We have also fundamentally altered who we are. A partial, off-the-top-of-my-head list of how we’ve changed since September 11 . . .
We’ve sent terrorist suspects to “black sites” to be detained without trial and tortured.
We’ve turned terrorist suspects over to other regimes, knowing that they’d be tortured.
In those cases when our government later learned it got the wrong guy, federal officials not only refused to apologize or compensate him, they went to court to argue he should be barred from using our courts to seek justice, and that the details of his abduction, torture, and detainment should be kept secret.
We’ve abducted and imprisoned dozens, perhaps hundreds of men in Guantanamo who turned out to have been innocent. Again, the government felt no obligation to do right by them.
The government launched a multimillion dollar ad campaign implying that people who smoke marijuana are complicit in the murder of nearly 3,000 of their fellow citizens.
The government illegally spied and eavesdropped on thousands of American citizens.
Presidents from both of the two major political parties have claimed the power to detain suspected terrorists and hold them indefinitely without trial, based solely on the president’s designation of them as an “enemy combatant,” essentially making the president prosecutor, judge, and jury. (I’d also argue that the treatment of someone like Bradley Manning wouldn’t have been tolerated before September 11.)
If you don’t believe me, just listen to Senator Grassley question Elena Kagan yesterday. It seems that the second amendment more or less reflects God’s law. Surprising, in that firearms aren’t prominently featured in the Bible.
I cannot imagine anything more tedious than sitting for days listening to a group of Senatorial blowhards pontificate in the form of questions.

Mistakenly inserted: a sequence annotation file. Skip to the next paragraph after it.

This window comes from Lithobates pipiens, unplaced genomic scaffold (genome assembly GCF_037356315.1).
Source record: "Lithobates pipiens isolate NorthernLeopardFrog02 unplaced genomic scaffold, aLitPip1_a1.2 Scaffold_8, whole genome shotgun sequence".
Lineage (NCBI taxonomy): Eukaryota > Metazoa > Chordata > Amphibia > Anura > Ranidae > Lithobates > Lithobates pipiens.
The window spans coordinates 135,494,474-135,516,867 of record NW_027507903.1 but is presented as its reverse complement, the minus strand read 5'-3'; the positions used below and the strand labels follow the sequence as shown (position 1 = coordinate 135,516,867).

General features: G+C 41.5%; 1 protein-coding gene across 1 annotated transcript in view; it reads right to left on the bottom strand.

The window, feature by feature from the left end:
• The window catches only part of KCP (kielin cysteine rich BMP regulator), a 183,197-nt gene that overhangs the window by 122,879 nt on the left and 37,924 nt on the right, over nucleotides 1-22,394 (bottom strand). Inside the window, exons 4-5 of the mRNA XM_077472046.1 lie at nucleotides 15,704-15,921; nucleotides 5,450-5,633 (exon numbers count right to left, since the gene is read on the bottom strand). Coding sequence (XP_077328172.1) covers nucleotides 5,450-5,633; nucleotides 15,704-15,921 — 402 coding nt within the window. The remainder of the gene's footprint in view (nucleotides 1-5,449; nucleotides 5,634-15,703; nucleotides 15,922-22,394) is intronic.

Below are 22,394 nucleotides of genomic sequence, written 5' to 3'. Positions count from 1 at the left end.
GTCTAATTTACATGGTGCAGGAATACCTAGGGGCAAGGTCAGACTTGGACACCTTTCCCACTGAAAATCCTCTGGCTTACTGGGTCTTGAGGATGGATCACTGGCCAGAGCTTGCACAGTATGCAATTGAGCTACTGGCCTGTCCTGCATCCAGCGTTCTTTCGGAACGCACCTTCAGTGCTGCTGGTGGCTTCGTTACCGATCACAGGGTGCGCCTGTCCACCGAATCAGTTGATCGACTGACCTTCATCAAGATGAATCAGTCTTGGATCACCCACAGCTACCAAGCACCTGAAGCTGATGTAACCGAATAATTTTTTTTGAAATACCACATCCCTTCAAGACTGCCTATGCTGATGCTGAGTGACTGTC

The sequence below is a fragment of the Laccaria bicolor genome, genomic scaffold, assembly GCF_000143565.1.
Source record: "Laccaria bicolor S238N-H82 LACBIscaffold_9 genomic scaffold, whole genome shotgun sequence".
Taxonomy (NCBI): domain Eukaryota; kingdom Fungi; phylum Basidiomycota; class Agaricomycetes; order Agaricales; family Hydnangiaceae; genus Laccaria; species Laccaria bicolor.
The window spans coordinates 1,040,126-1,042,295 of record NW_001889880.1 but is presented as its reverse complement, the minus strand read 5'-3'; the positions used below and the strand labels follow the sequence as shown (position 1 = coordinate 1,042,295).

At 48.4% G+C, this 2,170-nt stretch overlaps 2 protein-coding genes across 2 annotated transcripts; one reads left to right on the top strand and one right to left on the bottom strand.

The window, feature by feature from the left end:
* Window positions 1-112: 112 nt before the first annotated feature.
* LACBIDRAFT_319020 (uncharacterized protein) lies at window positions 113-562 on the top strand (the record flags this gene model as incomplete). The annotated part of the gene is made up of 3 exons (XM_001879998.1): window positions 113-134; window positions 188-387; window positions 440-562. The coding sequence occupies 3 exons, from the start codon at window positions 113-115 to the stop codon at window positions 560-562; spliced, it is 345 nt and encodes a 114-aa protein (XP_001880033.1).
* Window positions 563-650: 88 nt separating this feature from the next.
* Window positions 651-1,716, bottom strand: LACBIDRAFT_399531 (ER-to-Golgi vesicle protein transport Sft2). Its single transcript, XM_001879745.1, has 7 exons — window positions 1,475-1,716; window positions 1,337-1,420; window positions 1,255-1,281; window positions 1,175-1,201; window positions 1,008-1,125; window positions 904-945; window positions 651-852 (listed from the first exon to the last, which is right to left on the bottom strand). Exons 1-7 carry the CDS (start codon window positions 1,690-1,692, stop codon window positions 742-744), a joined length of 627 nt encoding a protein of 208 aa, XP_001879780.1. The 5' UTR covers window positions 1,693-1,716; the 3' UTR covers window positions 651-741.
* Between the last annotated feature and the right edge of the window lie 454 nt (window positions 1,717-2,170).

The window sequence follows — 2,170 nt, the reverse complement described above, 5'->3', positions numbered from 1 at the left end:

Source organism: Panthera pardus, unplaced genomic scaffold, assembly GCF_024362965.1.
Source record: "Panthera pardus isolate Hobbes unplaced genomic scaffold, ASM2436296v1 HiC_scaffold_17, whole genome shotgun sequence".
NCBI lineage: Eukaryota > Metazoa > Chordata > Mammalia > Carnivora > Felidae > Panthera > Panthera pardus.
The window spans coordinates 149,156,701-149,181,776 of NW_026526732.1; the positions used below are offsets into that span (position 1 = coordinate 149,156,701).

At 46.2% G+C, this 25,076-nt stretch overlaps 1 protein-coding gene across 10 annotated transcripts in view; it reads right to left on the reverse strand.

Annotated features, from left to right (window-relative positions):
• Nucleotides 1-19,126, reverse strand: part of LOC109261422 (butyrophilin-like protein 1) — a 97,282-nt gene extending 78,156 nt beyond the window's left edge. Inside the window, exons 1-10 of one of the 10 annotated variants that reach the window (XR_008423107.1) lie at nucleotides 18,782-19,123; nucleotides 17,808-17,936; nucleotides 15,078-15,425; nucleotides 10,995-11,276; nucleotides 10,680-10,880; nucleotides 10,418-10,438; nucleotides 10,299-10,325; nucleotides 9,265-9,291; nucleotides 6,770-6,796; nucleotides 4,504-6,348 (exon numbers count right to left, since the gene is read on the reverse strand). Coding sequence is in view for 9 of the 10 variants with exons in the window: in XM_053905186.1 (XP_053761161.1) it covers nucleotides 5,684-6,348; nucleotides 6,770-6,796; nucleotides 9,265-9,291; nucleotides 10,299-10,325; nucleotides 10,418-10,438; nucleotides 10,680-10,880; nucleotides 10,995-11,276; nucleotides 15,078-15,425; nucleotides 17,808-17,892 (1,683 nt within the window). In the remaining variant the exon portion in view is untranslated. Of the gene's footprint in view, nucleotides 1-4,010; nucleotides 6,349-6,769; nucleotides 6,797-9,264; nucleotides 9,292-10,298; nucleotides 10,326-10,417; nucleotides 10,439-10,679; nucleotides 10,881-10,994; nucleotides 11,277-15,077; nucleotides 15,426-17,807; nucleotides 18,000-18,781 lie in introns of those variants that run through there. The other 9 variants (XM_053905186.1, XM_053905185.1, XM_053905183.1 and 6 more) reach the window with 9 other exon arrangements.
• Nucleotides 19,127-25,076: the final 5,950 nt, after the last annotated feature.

The Constitutional limitations on the Executive branch continue to be ignored, despite President Obama’s promised of change. Gary Wills, writing in the New York Review of Books catalogs the continued damage to the Constitution. The entire essay is worth a read.
George W. Bush left the White House unpopular and disgraced. His successor promised change, and it was clear where change was needed. Illegal acts should cease—torture and indefinite detention, denial of habeas corpus and legal representation, unilateral canceling of treaties, defiance of Congress and the Constitution, nullification of laws by signing statements. Powers attributed to the president by the theory of the unitary executive should not be exercised. Judges who are willing to give the president any power he asks for should not be confirmed.
But the momentum of accumulating powers in the executive is not easily reversed, checked, or even slowed. It was not created by the Bush administration. The whole history of America since World War II caused an inertial transfer of power toward the executive branch. The monopoly on use of nuclear weaponry, the cult of the commander in chief, the worldwide network of military bases to maintain nuclear alert and supremacy, the secret intelligence agencies, the entire national security state, the classification and clearance systems, the expansion of state secrets, the withholding of evidence and information, the permanent emergency that has melded World War II with the cold war and the cold war with the “war on terror”—all these make a vast and intricate structure that may not yield to effort at dismantling it. Sixty-eight straight years of war emergency powers (1941–2009) have made the abnormal normal, and constitutional diminishment the settled order.
“The duty of the Justice Department is to defend statutes that have been passed by Congress,” Holder told Sen. Orin Hatch (R-Utah), who asked whether the Obama administration would continue the legal fight to uphold the legislation that the Electronic Frontier Foundation is seeking to overturn.
“Unless there are compelling reasons, I don’t think we would reverse course,” Holder added.